Music Teacher Brings Education Into the Mix at Performance Center
by Deb Belt
Published on Wednesday, 30 November 2013
Ben McClara stands in the lobby of the GPAC, a modest building in Oak Park just off Stockton Boulevard, where he runs the Sacramento Preparatory Music Academy.
“We seem to be in the invisible building here,” he says with a laugh. “When I describe the location, people ask: ‘There’s a performing arts center there?’”
In spite of the seemingly phantom locale, McClara describes a rich schedule of performance, theater and music education happening at the center. Productions of “Cabaret” and “Spring Awakening” have been performed there over the past two years, along with student recitals, classical, baroque and bluegrass concerts. The music academy offers lessons in piano, woodwind and string instruments, basic percussion and musicianship.
“We have an amazing music education program going on here, just under the radar,” he says. “We are having the time of our lives.”
McClara works with two other Sac Prep Music teachers and three visual artists also occupy studios there. They all chip in for the rent. McClara and a friend converted the building from a decrepit office space into a funky, intimate performance venue and school, complete with a 47-seat theater, dressing rooms and music studios.
Students at the academy range in age from 5 to 62, and McClara grants scholarships to about 30 percent of his students, meaning they get free music lessons. “When I see something like a grandma paying for her grandson’s lessons with her Social Security check, I offer a scholarship,” he says. The academy also has a free string ensemble that students can join.
The school benefits from donated instruments that are passed on to students. “You know you’re doing something right when someone calls out of the blue and says: ‘I have a keyboard to donate,’ which happened recently,” McClara says.
The center has been running for two years at the intersection of Stockton and V Street. A community group called California State Grange helps make it happen. Bob McFarland, president of the agricultural organization, wanted the building to be a performing arts theater. When McClara heard of the idea, he told McFarland he needed a space to teach music.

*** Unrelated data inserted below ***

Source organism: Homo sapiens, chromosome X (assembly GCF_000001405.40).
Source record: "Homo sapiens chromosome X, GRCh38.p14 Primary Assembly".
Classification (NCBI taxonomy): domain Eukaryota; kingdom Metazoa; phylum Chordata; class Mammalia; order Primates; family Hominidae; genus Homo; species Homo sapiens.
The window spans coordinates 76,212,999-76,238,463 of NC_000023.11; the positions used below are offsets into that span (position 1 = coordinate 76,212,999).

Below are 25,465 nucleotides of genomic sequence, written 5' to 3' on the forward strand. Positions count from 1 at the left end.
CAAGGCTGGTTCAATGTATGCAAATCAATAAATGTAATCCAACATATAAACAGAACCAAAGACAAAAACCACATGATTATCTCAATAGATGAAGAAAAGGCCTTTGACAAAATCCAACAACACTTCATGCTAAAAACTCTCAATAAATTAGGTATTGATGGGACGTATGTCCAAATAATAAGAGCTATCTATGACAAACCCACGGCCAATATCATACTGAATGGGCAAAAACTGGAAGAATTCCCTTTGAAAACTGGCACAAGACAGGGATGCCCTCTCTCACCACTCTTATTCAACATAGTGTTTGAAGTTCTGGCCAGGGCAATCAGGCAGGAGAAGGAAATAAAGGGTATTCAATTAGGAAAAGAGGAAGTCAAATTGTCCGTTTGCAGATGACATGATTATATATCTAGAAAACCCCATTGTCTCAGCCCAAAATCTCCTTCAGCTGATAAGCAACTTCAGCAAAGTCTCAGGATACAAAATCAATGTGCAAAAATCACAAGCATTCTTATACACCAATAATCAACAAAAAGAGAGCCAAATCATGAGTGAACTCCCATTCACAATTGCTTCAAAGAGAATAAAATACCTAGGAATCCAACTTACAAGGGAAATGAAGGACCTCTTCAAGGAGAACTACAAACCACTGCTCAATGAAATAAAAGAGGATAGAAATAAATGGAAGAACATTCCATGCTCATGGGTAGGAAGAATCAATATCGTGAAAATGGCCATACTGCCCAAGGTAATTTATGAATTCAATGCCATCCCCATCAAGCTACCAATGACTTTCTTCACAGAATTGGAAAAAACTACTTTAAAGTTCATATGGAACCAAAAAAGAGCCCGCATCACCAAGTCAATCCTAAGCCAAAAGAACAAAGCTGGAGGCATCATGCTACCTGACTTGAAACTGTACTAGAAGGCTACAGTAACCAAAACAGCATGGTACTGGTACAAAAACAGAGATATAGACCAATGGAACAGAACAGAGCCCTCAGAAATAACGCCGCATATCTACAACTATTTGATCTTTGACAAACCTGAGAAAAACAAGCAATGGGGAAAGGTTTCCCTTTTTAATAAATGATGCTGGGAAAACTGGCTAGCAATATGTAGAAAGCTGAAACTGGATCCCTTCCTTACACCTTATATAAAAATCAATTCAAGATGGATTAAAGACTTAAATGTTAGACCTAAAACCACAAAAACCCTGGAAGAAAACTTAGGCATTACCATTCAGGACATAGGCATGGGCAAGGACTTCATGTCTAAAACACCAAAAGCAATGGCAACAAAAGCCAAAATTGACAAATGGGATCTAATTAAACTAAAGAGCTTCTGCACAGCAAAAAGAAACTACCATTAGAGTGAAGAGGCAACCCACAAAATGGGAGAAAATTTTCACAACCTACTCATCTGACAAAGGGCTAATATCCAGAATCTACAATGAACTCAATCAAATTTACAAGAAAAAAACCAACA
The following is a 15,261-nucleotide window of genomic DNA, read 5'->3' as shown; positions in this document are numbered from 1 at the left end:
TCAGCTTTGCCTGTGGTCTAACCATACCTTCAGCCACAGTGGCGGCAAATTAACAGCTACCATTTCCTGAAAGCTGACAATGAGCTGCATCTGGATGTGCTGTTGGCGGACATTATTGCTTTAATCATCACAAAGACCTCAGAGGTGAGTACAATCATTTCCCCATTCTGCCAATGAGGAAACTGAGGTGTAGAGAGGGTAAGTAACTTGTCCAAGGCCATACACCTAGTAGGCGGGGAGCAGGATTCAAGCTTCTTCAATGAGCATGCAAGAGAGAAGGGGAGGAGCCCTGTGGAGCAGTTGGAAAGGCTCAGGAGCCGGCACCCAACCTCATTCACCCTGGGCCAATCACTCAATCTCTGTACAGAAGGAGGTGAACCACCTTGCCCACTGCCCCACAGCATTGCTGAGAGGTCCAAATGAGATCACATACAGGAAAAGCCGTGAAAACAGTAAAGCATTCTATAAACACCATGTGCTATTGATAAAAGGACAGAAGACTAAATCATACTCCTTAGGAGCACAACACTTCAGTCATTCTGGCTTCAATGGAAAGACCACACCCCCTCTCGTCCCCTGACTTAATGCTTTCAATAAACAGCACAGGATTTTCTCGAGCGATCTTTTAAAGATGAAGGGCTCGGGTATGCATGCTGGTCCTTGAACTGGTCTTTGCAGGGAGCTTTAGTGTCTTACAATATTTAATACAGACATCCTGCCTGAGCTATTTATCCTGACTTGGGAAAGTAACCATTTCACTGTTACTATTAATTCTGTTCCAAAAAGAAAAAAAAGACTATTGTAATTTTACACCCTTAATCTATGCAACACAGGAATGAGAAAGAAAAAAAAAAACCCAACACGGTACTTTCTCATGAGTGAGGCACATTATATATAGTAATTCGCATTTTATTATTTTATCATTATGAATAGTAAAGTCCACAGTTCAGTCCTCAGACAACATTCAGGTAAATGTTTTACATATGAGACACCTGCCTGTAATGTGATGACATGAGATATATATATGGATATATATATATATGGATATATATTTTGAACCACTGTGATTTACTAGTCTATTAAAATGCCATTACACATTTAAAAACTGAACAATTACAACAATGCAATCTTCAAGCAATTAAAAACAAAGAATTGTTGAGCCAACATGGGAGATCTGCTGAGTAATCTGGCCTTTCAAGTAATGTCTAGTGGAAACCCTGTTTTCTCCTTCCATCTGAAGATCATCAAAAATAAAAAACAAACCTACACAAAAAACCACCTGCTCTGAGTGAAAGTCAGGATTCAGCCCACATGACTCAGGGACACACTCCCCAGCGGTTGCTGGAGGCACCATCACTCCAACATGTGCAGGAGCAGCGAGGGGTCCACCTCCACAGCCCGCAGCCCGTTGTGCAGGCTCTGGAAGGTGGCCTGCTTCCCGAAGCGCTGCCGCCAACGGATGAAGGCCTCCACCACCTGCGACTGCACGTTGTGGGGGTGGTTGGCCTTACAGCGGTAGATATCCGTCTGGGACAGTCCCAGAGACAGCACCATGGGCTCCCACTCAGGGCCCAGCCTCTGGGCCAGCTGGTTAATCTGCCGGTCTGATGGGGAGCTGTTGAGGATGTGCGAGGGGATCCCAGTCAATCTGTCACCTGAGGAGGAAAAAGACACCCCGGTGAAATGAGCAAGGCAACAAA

“Bob offers affordable rent to artists, and I am grateful for that,” McClara says. “We put in the blood, sweat and tears to transform the building, hauling out the old cubicles, putting down new flooring and painting every square inch of the theater black.” The theater seats came from Sacramento City College’s old venue. Tickets to performances at the theater range in price from $10 to $20 and generate money for upkeep of the center.
A recent performance called “When the Bass Hits the Fan” featured Thomas Derthick, principle bassist of the Sacramento Philharmonic, who performed Bach’s Cello Suite No. 1 at pitch on a double bass, an extremely difficult feat, according to McClara. “He received the longest standing ovation I have ever seen,” McClara recalls. “We go out of the way to bring special music here and that benefits students, the neighborhood and the public.”
Understated and amiable, McClara started playing music in the fourth grade, beginning with the violin. He went on to play trumpet, baritone, tuba and electric bass before settling on stand-up bass. He recalls playing at the Sacramento Jazz Jubilee in the seventh grade and says he’s attended about “every college in town,” completing the music program at American River College, where he studied with Joe Gilman. At Sacramento State, he received a bachelor’s of music in classical performance, and he’s now working through a master’s program in music theory and bass performance at Sac State. “I am the product of wonderful Sacramento teachers,” he says.
Growing up in the neighborhood near the center where he now teaches, McClara recalls going to the Coca-Cola Company on Stockton Boulevard to watch the green glass bottles roll by on the conveyors. He says he’s proud to be working in his old stomping grounds of Oak Park. “It’s important to me to teach in this neighborhood and help prepare students to compete at the collegiate level,” he says. “I’m keeping it local, and I believe in that.”
For more information about Sacramento Preparatory Music Academy, call 382-2770 or go to sacprepmusic.com